From this page, you will be able to learn about the AICD's key findings related to specific themes or cross-country issues that are relevant across countries and sectors. These include spending needs, spending patterns, efficiency measures, funding gaps, poverty and inequality, institutional reform, spatial development and regional integration.
Africa trails other regions in infrastructure, and that deficit suppresses growth and productivity. If Sub-Saharan Africa could achieve the infrastructure development of Mauritius, annual GDP growth in the region would rise by 2.3 percentage points.
Africa needs $93 billion per year to build the infrastructure it needs to support growth and meet stated development goals. Two-thirds of that sum is for investments; the remaining third, for maintenance.
Africa spends $45 billion a year on infrastructure, two-thirds of which is domestically financed from taxes and user charges. Most financing for capital investment is obtained from external sources.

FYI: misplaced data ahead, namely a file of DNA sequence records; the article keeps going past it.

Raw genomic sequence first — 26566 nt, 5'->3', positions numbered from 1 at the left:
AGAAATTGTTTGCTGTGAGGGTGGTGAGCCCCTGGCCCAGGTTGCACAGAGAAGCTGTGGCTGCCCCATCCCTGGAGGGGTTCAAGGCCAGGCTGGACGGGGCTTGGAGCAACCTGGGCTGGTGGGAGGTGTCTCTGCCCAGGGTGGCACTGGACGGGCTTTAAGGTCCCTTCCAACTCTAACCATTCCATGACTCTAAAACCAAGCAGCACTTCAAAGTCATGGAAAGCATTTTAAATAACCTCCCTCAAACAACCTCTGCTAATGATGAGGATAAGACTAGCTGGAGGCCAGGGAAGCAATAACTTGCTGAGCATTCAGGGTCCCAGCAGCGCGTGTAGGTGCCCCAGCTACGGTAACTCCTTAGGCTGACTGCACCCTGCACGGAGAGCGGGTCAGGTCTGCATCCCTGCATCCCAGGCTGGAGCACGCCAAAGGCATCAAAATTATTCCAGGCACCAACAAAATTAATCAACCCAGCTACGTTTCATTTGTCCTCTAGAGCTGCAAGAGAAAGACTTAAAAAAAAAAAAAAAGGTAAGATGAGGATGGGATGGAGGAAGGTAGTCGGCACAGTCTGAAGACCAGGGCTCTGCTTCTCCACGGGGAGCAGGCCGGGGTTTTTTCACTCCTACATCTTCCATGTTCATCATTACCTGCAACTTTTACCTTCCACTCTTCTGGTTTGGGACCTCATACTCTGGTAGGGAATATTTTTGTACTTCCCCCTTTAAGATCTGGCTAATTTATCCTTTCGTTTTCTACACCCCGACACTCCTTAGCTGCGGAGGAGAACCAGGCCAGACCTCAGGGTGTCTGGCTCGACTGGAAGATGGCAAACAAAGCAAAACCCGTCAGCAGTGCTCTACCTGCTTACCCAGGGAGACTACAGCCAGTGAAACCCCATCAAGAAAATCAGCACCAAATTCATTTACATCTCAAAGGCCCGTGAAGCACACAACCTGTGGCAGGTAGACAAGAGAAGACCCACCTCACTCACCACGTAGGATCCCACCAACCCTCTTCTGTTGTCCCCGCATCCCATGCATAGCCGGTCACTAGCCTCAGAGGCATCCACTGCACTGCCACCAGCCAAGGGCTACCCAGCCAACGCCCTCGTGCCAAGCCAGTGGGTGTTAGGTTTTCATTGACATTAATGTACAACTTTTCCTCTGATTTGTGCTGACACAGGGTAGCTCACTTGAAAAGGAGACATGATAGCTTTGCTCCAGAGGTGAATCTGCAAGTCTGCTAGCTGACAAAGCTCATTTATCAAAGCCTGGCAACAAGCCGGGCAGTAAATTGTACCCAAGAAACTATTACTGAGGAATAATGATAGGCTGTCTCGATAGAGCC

Overstaffing of utilities, distribution losses, under collection of revenue, and poor maintenance add up to large inefficiencies. Improvements could cut annual infrastructure spending requirements by $17 billion.
Efficiency gains, even if fully realized, will not be enough to provide all of the funding needed to meet Africa’s infrastructure needs. Low-cost technologies offer alternative ways of meeting infrastructure targets.
|Poverty and Inequality
Modern infrastructure services provide vital economic and social benefits. But in Africa the expansion of coverage has stalled and remains skewed in favor of richer households. Universal access to modern services is 50 years away in most countries.
New roads, power plants, and irrigation systems will not yield lasting results without the right institutions and regulations. Sound sector policies, effective regulation, and greater competition are needed to ease Africa’s infrastructure constraints.
Africa is rapidly urbanizing, but urban infrastructure has not kept up. Roads are choked, power is unreliable, and sanitation is poor. A big part of the solution lies in better urban-rural linkages.
Africa’s fragmentary infrastructure networks isolate smaller countries and prevent them from harnessing efficient large-scale technologies. Regional integration is essential to reducing Africa’s high infrastructure costs.